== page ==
You might recognize it: you constantly argue with your significant other because who did the dishes last time? And why does your partner never listen when you talk about your day?
If you argue a lot, it indicates an imbalance in the relationship. But the reverse can be just as bad.
Because if you just sulk and don’t discuss problems, it won’t benefit the relationship in the long run.
That’s what psychologist Astrid Bjørn Leth-Nissen says. She has a Ph.D. in developmental psychology and studies the strengths and weaknesses of relationships.
Based on the latest studies, she lists a number of indicators that can help you assess your relationship. Do you recognize them?
1. Emotional intimacy:
Emotional intimacy involves a feeling of closeness and belonging to your partner, and that you feel accepted for who you are, explains Astrid Bjørn Leth-Nissen.
It can mean, for example, that you dare to speak your mind and seek comfort from each other.
“There is a one-to-one relationship between emotional intimacy and being able to share one’s feelings honestly,” says Bjørn Leth-Nissen.
“If you share your feelings honestly, you can be vulnerable and risk being hurt or disappointed. But you can’t avoid it, because if you don’t share your vulnerable sides with each other, you can create an emotional distance with your partner, which counteracts emotional intimacy.
2. Feeling seen and heard:
A sure way to score low on the relationship scale is diving into your phone when your partner comes home and wants to tell you about his or her day at work.
Bjørn Leth-Nissen explains that you can think of attention as ‘the atom of love’.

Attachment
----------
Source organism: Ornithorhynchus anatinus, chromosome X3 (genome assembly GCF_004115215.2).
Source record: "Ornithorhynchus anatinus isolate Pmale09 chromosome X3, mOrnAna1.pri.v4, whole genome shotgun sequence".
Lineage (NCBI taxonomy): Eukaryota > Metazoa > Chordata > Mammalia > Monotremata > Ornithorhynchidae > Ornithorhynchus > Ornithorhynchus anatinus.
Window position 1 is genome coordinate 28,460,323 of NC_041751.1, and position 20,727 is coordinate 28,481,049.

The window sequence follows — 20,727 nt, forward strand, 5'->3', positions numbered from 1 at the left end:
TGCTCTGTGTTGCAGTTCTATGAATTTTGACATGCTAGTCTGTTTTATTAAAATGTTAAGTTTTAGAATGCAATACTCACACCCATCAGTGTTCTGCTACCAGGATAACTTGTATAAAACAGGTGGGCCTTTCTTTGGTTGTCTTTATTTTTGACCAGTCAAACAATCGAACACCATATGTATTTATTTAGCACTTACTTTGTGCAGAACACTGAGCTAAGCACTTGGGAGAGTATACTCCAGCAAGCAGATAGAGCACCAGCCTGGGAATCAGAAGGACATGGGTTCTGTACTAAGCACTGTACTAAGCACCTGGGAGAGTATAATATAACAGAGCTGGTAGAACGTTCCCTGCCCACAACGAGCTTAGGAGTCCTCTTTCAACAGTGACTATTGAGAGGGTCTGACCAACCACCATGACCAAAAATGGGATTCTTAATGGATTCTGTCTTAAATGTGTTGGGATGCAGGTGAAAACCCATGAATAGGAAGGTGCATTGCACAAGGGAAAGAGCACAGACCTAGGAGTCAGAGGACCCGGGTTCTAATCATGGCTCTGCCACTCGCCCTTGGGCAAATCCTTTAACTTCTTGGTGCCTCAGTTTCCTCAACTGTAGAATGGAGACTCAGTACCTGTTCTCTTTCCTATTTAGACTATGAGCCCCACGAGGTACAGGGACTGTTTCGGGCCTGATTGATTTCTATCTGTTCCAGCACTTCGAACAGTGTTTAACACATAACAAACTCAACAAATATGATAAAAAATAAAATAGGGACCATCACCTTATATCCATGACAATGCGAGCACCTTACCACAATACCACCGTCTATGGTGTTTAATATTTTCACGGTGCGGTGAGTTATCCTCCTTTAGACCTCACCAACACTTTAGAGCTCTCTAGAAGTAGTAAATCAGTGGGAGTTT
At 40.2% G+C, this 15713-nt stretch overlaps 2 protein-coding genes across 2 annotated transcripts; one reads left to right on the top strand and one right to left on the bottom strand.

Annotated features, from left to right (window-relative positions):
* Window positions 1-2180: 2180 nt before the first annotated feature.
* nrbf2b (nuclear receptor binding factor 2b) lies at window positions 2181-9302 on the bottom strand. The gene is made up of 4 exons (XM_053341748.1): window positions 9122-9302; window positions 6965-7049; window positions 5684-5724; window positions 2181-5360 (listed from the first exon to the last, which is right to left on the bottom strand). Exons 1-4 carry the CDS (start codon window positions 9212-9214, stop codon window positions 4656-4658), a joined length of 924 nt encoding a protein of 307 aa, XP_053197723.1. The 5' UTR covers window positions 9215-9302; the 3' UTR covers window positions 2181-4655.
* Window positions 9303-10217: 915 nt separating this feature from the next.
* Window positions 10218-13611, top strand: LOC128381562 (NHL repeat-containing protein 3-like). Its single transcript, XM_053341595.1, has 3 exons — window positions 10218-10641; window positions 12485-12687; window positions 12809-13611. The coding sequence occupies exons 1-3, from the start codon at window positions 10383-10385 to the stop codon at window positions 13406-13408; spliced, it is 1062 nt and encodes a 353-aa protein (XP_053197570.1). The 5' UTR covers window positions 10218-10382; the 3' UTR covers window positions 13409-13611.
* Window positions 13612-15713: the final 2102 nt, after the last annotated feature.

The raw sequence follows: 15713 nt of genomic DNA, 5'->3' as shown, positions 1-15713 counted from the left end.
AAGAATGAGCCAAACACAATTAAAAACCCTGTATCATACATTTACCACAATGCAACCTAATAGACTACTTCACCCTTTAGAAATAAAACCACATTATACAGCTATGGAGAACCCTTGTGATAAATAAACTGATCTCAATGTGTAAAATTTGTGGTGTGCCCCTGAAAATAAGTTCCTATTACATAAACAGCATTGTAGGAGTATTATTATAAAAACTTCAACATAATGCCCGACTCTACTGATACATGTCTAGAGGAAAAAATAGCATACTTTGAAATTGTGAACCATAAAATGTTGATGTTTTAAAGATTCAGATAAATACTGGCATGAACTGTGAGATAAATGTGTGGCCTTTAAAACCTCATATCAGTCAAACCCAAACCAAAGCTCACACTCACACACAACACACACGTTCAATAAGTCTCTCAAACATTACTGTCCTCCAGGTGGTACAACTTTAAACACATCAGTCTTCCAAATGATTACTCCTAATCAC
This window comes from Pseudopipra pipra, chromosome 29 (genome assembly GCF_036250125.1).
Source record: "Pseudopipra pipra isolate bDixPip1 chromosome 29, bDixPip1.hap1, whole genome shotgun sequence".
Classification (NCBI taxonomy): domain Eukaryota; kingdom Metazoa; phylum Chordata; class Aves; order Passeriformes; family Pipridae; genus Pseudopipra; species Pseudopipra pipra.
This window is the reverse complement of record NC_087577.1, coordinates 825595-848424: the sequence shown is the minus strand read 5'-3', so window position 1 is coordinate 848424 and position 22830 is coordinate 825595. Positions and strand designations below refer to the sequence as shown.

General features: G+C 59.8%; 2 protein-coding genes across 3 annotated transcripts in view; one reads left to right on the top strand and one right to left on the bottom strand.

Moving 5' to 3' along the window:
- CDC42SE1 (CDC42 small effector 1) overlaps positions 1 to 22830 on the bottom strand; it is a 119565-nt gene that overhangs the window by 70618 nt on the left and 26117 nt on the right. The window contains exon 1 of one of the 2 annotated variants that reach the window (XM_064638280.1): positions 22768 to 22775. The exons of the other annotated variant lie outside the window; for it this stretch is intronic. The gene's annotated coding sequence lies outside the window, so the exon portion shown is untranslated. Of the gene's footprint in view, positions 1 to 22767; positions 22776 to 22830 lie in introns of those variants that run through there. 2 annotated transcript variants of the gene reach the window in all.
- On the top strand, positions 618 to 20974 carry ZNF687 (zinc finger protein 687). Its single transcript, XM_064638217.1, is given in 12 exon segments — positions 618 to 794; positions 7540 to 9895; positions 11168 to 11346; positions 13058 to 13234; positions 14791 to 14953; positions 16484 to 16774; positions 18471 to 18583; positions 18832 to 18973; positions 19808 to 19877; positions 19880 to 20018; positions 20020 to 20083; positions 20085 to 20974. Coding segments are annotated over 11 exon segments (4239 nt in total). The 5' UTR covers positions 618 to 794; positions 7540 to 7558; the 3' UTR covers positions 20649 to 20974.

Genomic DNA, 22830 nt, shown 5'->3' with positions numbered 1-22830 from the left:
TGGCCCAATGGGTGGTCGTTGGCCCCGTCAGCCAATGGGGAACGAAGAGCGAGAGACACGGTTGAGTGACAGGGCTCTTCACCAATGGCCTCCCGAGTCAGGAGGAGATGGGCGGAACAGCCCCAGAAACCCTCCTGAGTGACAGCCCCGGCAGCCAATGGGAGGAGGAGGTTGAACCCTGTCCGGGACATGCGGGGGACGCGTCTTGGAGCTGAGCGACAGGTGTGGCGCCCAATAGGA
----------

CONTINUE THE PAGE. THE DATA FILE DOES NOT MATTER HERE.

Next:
Attention is the most basic and fundamental form of love, and in order to feel comfortable in your relationship, it is important that you feel seen and heard.
3. Satisfaction in bed:
It should come as no surprise that it is important for most people to be good in bed.
But, says Bjørn Leth-Nissen, it’s not just a matter of how much sex you have. Research shows that it’s about the quality of sex and the satisfaction you get from it.
“Sexual satisfaction is not just about how often you have sex, but how satisfied both partners are with the sex,” she says.
4. Cooperation as parents:
According to Astrid Bjørn Leth-Nissen, good cooperation as parents, whether it’s nappy changes, parenting or holidays, can protect the relationship in the stressful situation you can end up with with a child.
“When you are under pressure, as it can quickly be, when you have to balance family life and career, you can become less tolerant and committed to your relationship,” she says.
“This is completely natural, but can take its toll in the long run.”
5. Trust and commitment:
If you feel abandoned by your partner, you may begin to seriously doubt your relationship. Therefore, it is important to explicitly commit to each other in a relationship.
Whether you do this by changing your relationship status on Facebook to “In a relationship” or by telling your friends and family about your new love, it doesn’t matter.
It’s about choosing the relationship clearly, so you don’t have to worry about your partner running away when the going gets tough, explains Bjørn Leth-Nissen.
6. Handling conflict:
Years ago, it was measured how often couples argued. It showed that couples who argued very often were more likely to break up than others.
But avoiding an important conversation can also cause problems, says Bjørn Leth-Nissen.
So it’s about having a good, constructive discussion, she says.
“It is also important to be able to restore the relationship if things have gotten a little too high. It is difficult to make amends if, for example, you hold a grudge or do not speak to each other for several days. Taking responsibility after a conflict is the foundation of reconciliation. The key is to be less self-centered and more forgiving.”